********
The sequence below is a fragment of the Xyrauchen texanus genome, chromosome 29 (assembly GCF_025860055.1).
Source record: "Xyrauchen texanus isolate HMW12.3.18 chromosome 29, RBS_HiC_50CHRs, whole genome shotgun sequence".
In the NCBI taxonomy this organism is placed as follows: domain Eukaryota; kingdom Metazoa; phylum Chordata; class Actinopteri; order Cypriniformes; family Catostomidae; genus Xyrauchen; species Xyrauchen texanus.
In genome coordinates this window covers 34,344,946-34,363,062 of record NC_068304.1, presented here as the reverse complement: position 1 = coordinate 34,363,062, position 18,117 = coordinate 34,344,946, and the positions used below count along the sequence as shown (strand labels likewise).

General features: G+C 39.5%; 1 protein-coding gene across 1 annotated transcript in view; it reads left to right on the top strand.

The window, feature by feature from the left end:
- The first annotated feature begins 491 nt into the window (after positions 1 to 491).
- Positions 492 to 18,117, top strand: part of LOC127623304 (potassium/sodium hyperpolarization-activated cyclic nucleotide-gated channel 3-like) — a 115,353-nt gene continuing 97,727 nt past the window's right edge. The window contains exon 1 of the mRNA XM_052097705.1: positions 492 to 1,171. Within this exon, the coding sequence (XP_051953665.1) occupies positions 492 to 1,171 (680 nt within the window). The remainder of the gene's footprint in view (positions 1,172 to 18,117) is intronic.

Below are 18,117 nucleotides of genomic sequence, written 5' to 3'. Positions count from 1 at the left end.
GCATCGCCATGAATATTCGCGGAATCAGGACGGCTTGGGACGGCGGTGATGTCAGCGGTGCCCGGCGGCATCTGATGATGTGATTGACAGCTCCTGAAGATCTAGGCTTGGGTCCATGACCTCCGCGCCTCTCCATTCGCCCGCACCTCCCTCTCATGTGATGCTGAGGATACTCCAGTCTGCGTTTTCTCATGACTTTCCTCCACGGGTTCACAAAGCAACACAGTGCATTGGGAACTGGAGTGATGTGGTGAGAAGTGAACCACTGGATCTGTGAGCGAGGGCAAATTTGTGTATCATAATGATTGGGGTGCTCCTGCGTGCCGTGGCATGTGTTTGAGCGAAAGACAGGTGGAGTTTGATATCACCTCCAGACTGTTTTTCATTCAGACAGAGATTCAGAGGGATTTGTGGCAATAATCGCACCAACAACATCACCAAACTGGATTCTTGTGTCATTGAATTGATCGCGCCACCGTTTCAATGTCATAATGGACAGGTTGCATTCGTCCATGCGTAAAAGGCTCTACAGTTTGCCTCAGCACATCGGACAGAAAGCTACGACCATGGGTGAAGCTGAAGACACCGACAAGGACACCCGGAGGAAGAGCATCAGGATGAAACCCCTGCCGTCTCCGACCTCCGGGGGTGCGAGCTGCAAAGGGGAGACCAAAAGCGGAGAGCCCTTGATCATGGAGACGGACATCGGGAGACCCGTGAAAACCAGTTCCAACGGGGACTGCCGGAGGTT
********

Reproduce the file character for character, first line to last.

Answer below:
The sequence below is a fragment of the Xyrauchen texanus genome, chromosome 29 (assembly GCF_025860055.1).
Source record: "Xyrauchen texanus isolate HMW12.3.18 chromosome 29, RBS_HiC_50CHRs, whole genome shotgun sequence".
In the NCBI taxonomy this organism is placed as follows: domain Eukaryota; kingdom Metazoa; phylum Chordata; class Actinopteri; order Cypriniformes; family Catostomidae; genus Xyrauchen; species Xyrauchen texanus.
In genome coordinates this window covers 34,344,946-34,363,062 of record NC_068304.1, presented here as the reverse complement: position 1 = coordinate 34,363,062, position 18,117 = coordinate 34,344,946, and the positions used below count along the sequence as shown (strand labels likewise).

General features: G+C 39.5%; 1 protein-coding gene across 1 annotated transcript in view; it reads left to right on the top strand.

The window, feature by feature from the left end:
- The first annotated feature begins 491 nt into the window (after positions 1 to 491).
- Positions 492 to 18,117, top strand: part of LOC127623304 (potassium/sodium hyperpolarization-activated cyclic nucleotide-gated channel 3-like) — a 115,353-nt gene continuing 97,727 nt past the window's right edge. The window contains exon 1 of the mRNA XM_052097705.1: positions 492 to 1,171. Within this exon, the coding sequence (XP_051953665.1) occupies positions 492 to 1,171 (680 nt within the window). The remainder of the gene's footprint in view (positions 1,172 to 18,117) is intronic.

Below are 18,117 nucleotides of genomic sequence, written 5' to 3'. Positions count from 1 at the left end.
GCATCGCCATGAATATTCGCGGAATCAGGACGGCTTGGGACGGCGGTGATGTCAGCGGTGCCCGGCGGCATCTGATGATGTGATTGACAGCTCCTGAAGATCTAGGCTTGGGTCCATGACCTCCGCGCCTCTCCATTCGCCCGCACCTCCCTCTCATGTGATGCTGAGGATACTCCAGTCTGCGTTTTCTCATGACTTTCCTCCACGGGTTCACAAAGCAACACAGTGCATTGGGAACTGGAGTGATGTGGTGAGAAGTGAACCACTGGATCTGTGAGCGAGGGCAAATTTGTGTATCATAATGATTGGGGTGCTCCTGCGTGCCGTGGCATGTGTTTGAGCGAAAGACAGGTGGAGTTTGATATCACCTCCAGACTGTTTTTCATTCAGACAGAGATTCAGAGGGATTTGTGGCAATAATCGCACCAACAACATCACCAAACTGGATTCTTGTGTCATTGAATTGATCGCGCCACCGTTTCAATGTCATAATGGACAGGTTGCATTCGTCCATGCGTAAAAGGCTCTACAGTTTGCCTCAGCACATCGGACAGAAAGCTACGACCATGGGTGAAGCTGAAGACACCGACAAGGACACCCGGAGGAAGAGCATCAGGATGAAACCCCTGCCGTCTCCGACCTCCGGGGGTGCGAGCTGCAAAGGGGAGACCAAAAGCGGAGAGCCCTTGATCATGGAGACGGACATCGGGAGACCCGTGAAAACCAGTTCCAACGGGGACTGCCGGAGGTT